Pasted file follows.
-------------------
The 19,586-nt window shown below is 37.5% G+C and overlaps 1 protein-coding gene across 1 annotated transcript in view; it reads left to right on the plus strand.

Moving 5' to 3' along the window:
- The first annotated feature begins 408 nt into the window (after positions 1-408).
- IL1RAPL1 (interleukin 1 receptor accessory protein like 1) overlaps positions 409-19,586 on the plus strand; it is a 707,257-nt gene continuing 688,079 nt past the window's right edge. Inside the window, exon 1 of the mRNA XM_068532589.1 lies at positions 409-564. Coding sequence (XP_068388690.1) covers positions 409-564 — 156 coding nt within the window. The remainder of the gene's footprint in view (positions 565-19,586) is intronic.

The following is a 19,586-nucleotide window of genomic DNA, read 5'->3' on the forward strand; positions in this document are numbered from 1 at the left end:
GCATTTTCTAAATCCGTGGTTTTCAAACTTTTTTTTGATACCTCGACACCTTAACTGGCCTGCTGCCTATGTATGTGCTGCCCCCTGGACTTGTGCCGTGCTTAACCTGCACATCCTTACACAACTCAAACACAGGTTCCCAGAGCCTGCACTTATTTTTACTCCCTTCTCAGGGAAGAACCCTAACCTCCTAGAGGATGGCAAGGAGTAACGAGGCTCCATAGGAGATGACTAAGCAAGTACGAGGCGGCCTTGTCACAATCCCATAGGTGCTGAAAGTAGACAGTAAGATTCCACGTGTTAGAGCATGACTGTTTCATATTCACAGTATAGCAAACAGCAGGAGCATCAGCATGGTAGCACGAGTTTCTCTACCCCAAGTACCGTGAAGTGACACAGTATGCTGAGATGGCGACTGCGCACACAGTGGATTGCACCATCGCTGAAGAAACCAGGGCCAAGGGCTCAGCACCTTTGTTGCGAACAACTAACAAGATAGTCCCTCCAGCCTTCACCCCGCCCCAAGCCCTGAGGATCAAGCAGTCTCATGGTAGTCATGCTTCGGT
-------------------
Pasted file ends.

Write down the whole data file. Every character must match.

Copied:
The 19,586-nt window shown below is 37.5% G+C and overlaps 1 protein-coding gene across 1 annotated transcript in view; it reads left to right on the plus strand.

Moving 5' to 3' along the window:
- The first annotated feature begins 408 nt into the window (after positions 1-408).
- IL1RAPL1 (interleukin 1 receptor accessory protein like 1) overlaps positions 409-19,586 on the plus strand; it is a 707,257-nt gene continuing 688,079 nt past the window's right edge. Inside the window, exon 1 of the mRNA XM_068532589.1 lies at positions 409-564. Coding sequence (XP_068388690.1) covers positions 409-564 — 156 coding nt within the window. The remainder of the gene's footprint in view (positions 565-19,586) is intronic.

The following is a 19,586-nucleotide window of genomic DNA, read 5'->3' on the forward strand; positions in this document are numbered from 1 at the left end:
GCATTTTCTAAATCCGTGGTTTTCAAACTTTTTTTTGATACCTCGACACCTTAACTGGCCTGCTGCCTATGTATGTGCTGCCCCCTGGACTTGTGCCGTGCTTAACCTGCACATCCTTACACAACTCAAACACAGGTTCCCAGAGCCTGCACTTATTTTTACTCCCTTCTCAGGGAAGAACCCTAACCTCCTAGAGGATGGCAAGGAGTAACGAGGCTCCATAGGAGATGACTAAGCAAGTACGAGGCGGCCTTGTCACAATCCCATAGGTGCTGAAAGTAGACAGTAAGATTCCACGTGTTAGAGCATGACTGTTTCATATTCACAGTATAGCAAACAGCAGGAGCATCAGCATGGTAGCACGAGTTTCTCTACCCCAAGTACCGTGAAGTGACACAGTATGCTGAGATGGCGACTGCGCACACAGTGGATTGCACCATCGCTGAAGAAACCAGGGCCAAGGGCTCAGCACCTTTGTTGCGAACAACTAACAAGATAGTCCCTCCAGCCTTCACCCCGCCCCAAGCCCTGAGGATCAAGCAGTCTCATGGTAGTCATGCTTCGGT